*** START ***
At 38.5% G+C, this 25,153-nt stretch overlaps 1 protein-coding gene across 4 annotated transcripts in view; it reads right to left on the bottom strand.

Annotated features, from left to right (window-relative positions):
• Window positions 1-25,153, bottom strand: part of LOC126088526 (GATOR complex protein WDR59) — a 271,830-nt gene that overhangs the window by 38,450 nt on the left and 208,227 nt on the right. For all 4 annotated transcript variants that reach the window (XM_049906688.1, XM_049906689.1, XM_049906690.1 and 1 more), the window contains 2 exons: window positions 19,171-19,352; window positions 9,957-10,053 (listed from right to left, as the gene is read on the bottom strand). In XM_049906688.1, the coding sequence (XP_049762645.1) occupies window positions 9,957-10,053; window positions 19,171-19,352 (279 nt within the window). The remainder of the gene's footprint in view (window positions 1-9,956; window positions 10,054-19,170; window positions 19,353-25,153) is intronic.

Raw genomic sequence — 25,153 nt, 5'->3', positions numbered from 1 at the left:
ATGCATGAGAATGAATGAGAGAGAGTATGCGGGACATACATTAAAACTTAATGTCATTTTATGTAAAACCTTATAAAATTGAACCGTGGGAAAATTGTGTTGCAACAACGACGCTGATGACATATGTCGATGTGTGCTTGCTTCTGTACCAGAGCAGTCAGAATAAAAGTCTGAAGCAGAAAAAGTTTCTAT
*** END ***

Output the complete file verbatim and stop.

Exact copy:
At 38.5% G+C, this 25,153-nt stretch overlaps 1 protein-coding gene across 4 annotated transcripts in view; it reads right to left on the bottom strand.

Annotated features, from left to right (window-relative positions):
• Window positions 1-25,153, bottom strand: part of LOC126088526 (GATOR complex protein WDR59) — a 271,830-nt gene that overhangs the window by 38,450 nt on the left and 208,227 nt on the right. For all 4 annotated transcript variants that reach the window (XM_049906688.1, XM_049906689.1, XM_049906690.1 and 1 more), the window contains 2 exons: window positions 19,171-19,352; window positions 9,957-10,053 (listed from right to left, as the gene is read on the bottom strand). In XM_049906688.1, the coding sequence (XP_049762645.1) occupies window positions 9,957-10,053; window positions 19,171-19,352 (279 nt within the window). The remainder of the gene's footprint in view (window positions 1-9,956; window positions 10,054-19,170; window positions 19,353-25,153) is intronic.

Raw genomic sequence — 25,153 nt, 5'->3', positions numbered from 1 at the left:
ATGCATGAGAATGAATGAGAGAGAGTATGCGGGACATACATTAAAACTTAATGTCATTTTATGTAAAACCTTATAAAATTGAACCGTGGGAAAATTGTGTTGCAACAACGACGCTGATGACATATGTCGATGTGTGCTTGCTTCTGTACCAGAGCAGTCAGAATAAAAGTCTGAAGCAGAAAAAGTTTCTAT